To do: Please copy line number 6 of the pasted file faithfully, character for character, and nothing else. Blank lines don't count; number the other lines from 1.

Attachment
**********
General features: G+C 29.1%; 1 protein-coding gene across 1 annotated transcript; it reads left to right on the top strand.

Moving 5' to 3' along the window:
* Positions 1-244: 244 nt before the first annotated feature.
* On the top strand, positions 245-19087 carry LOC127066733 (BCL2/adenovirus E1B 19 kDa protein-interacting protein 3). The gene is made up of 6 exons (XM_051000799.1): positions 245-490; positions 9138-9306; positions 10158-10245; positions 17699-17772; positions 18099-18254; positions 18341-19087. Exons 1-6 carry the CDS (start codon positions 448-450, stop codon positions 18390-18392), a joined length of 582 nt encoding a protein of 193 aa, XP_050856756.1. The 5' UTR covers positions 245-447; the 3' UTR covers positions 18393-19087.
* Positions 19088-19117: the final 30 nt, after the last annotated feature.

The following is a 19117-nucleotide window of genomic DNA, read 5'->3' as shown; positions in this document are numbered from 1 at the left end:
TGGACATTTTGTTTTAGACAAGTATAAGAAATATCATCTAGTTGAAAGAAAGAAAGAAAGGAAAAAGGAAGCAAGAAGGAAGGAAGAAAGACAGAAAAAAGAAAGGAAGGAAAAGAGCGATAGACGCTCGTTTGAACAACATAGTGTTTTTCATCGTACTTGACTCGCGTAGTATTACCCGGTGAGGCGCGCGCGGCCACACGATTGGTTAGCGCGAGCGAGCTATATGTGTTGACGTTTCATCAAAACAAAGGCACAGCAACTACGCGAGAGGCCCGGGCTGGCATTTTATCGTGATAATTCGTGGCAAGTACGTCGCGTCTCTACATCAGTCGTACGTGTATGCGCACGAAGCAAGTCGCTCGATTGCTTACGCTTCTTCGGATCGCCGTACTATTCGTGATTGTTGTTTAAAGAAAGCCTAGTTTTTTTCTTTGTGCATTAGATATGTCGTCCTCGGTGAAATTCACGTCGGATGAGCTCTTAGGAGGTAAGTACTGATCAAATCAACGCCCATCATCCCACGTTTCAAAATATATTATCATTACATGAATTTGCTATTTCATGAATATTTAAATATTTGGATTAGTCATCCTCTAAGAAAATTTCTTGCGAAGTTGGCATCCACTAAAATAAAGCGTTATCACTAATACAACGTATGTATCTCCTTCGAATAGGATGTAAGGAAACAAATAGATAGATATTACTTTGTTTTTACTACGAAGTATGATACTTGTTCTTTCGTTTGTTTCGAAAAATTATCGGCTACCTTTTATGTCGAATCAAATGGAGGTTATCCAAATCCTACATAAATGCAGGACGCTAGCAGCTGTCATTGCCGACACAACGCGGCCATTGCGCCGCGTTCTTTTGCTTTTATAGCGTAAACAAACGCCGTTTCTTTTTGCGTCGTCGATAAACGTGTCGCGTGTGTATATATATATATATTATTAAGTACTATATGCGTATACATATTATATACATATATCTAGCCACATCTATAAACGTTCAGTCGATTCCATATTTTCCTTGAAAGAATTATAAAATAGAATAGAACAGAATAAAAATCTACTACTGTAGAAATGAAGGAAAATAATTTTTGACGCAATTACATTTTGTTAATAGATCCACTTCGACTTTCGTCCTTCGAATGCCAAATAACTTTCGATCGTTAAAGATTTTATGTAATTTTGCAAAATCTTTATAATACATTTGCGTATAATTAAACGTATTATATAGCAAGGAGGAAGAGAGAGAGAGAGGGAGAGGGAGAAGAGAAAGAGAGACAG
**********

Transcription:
The following is a 19117-nucleotide window of genomic DNA, read 5'->3' as shown; positions in this document are numbered from 1 at the left end: